Many believe that slavery ended in 1863 with the Emancipation Proclamation. And while this may have some truth, as The National Museum of African American History and Culture states:
“Not everyone in Confederate territory would immediately be free. Even though the Emancipation Proclamation was made effective in 1863, it could not be implemented in places still under Confederate control. As a result, in the westernmost Confederate state of Texas, enslaved people would not be free until much later.”
June + Nineteen= Juneteenth
It wasn’t until June 19, 1865 when union troops arrived in Galveston Bay, TX that freedom actually rang for people still enslaved. Juneteenth became the official day of freedom (June +19th= Juneteenth). The National Museum of African American History and Culture says:
“The army announced that the more than 250,000 enslaved black people in the state were free by executive decree. This day came to be known as 'Juneteenth,' by the newly freed people in Texas.”
Slavery Ended but that Didn’t Mean Freedom
Black people in America have liberties, only enough freedom to make decisions to alternatives approved by the government. We can’t marry more than one person, we can’t legally consume plants like peyote, we are restricted from traveling outside of imaginary borders without the government knowing about it; the list can go on and on.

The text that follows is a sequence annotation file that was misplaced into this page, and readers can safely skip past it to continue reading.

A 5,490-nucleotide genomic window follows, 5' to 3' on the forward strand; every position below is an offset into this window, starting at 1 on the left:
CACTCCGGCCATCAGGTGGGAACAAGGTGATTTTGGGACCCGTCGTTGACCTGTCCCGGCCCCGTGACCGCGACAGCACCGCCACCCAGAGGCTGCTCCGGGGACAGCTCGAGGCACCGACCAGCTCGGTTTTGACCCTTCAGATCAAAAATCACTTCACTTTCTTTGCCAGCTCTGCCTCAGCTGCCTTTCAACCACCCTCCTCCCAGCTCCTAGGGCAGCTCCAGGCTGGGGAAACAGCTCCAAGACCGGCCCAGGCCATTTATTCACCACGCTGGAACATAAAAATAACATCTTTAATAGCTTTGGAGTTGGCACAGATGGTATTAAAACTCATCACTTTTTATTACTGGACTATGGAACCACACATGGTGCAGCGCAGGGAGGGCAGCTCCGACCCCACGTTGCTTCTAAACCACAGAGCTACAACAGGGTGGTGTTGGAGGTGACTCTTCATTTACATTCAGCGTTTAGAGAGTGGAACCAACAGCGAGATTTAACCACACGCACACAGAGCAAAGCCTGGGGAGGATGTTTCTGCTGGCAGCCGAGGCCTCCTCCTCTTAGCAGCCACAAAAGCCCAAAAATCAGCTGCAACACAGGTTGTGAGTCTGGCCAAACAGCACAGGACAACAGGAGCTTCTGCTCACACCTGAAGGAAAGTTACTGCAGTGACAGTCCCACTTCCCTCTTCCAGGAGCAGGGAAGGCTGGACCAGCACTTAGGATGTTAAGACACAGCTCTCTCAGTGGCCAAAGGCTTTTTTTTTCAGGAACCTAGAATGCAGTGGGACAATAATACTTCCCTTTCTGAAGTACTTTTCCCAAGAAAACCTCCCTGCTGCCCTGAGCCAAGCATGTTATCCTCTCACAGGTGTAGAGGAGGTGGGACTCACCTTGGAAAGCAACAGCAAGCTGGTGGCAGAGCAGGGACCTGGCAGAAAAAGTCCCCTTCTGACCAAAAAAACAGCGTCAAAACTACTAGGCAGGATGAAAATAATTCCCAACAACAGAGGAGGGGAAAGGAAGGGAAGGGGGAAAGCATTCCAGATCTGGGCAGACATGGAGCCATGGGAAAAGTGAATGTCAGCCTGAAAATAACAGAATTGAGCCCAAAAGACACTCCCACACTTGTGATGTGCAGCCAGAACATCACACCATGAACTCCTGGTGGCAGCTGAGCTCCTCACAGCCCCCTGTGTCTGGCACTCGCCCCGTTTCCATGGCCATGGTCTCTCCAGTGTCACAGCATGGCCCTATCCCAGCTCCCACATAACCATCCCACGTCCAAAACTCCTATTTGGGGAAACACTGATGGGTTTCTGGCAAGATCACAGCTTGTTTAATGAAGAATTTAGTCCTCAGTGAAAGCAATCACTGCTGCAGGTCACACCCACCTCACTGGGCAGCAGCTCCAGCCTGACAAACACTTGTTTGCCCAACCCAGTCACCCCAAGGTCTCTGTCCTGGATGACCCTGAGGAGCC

Photo credit: AARP
Black Codes, Jim Crow laws, the Reconstruction Era, alcohol prohibition, and a new way to target black people through the Harrison Narcotics Act all came into when slavery ended. America had to ensure that black people weren’t really free. In 1865 and 1866, new southern state legislatures passed restrictive “Black Codes”, which were enforced throughout the south following the Civil War.
After the civil war, a period called Reconstruction was initiated; both Black Codes and Reconstruction limited the rights of Black people. This set of restrictions exploited Black people as a labor source. The 1865 ratification of the 13th Amendment prohibited slavery and servitude in all circumstances “except as a punishment for crime.”
This gave the south a loophole which resulted in those states criminalizing activities that would make it easy to imprison Black people. This made it easy to force black people into servitude once again.
There are many ways to celebrate Juneteenth and America should! America should honor the lives that built this nation. We shouldn’t do it the way WalMart attempted to, you know, as a celebration of capitalism. Instead of making ice cream and napkins, why not elevate a black owned business by sharing their website with your network?
Mindfulness around cultural appropriation is important. Very Well Family makes a great point about celebrating Juneteenth as a non-Black Person:
“You should be aware of the concept of 'cultural appropriation,” the practice of adopting race-specific cultural practices as your own without proper attribution or credit and in ways that further exacerbate racial oppression.
For example, there is nothing wrong with celebrating Juneteenth as a non-Black person at home or with others. Supporting Black organizations and educating yourself about Black history and culture is also great. But it might be less appropriate for a non-Black person to partake in Juneteenth customs like wearing African-themed clothing or performing traditional African dances.”